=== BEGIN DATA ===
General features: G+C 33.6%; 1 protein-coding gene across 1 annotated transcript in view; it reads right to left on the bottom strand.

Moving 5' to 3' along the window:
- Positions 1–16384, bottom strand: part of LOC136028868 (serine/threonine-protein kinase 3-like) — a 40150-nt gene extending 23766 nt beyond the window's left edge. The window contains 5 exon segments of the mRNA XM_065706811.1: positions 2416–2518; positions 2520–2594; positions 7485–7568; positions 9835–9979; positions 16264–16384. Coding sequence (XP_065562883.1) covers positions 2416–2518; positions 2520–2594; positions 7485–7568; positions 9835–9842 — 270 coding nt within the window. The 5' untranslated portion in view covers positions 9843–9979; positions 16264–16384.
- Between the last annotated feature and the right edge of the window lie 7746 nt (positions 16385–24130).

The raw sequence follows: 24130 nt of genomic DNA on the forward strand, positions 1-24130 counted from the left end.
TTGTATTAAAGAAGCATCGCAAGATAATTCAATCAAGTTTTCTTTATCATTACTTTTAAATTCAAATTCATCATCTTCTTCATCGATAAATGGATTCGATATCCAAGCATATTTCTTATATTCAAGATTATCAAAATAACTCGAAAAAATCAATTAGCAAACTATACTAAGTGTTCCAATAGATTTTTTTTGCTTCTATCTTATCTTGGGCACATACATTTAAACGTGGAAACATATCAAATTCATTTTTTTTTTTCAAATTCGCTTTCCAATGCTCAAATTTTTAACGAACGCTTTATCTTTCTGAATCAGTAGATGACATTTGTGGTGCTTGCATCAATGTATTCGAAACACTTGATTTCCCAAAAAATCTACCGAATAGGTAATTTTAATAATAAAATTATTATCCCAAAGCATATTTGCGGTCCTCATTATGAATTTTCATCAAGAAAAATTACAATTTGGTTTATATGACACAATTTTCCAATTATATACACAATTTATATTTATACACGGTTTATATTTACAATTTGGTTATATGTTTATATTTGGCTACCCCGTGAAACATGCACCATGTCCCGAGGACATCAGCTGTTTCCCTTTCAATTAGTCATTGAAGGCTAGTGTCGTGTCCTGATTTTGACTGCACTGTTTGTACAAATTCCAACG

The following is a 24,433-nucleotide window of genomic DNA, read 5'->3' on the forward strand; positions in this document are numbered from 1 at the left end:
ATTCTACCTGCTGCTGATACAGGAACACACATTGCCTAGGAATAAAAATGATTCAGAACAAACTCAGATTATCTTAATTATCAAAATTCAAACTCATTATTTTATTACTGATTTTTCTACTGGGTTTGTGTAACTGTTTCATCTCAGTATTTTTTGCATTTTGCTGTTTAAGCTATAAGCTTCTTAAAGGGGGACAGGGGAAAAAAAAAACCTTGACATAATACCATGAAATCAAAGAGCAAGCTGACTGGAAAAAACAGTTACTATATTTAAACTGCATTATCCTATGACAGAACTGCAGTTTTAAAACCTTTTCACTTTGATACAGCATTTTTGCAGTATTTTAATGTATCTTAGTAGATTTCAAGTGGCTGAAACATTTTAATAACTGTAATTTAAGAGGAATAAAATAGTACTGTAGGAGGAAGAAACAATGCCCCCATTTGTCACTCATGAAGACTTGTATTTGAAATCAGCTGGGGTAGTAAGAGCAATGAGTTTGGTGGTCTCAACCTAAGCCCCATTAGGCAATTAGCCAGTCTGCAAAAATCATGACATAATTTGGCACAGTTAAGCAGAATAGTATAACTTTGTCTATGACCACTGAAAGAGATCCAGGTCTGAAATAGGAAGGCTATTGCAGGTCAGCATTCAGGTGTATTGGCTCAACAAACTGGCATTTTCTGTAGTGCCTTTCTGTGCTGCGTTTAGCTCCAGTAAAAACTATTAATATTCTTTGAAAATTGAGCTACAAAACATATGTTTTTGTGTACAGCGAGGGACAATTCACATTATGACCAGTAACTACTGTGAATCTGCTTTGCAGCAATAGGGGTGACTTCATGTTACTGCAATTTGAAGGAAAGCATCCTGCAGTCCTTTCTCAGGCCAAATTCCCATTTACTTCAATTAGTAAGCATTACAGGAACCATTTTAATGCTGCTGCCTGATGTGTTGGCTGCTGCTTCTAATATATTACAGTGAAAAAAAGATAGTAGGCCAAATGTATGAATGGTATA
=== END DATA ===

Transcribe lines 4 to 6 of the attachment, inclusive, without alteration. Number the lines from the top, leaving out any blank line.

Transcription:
- Between the last annotated feature and the right edge of the window lie 7746 nt (positions 16385–24130).

The raw sequence follows: 24130 nt of genomic DNA on the forward strand, positions 1-24130 counted from the left end.
TTGTATTAAAGAAGCATCGCAAGATAATTCAATCAAGTTTTCTTTATCATTACTTTTAAATTCAAATTCATCATCTTCTTCATCGATAAATGGATTCGATATCCAAGCATATTTCTTATATTCAAGATTATCAAAATAACTCGAAAAAATCAATTAGCAAACTATACTAAGTGTTCCAATAGATTTTTTTTGCTTCTATCTTATCTTGGGCACATACATTTAAACGTGGAAACATATCAAATTCATTTTTTTTTTTCAAATTCGCTTTCCAATGCTCAAATTTTTAACGAACGCTTTATCTTTCTGAATCAGTAGATGACATTTGTGGTGCTTGCATCAATGTATTCGAAACACTTGATTTCCCAAAAAATCTACCGAATAGGTAATTTTAATAATAAAATTATTATCCCAAAGCATATTTGCGGTCCTCATTATGAATTTTCATCAAGAAAAATTACAATTTGGTTTATATGACACAATTTTCCAATTATATACACAATTTATATTTATACACGGTTTATATTTACAATTTGGTTATATGTTTATATTTGGCTACCCCGTGAAACATGCACCATGTCCCGAGGACATCAGCTGTTTCCCTTTCAATTAGTCATTGAAGGCTAGTGTCGTGTCCTGATTTTGACTGCACTGTTTGTACAAATTCCAACG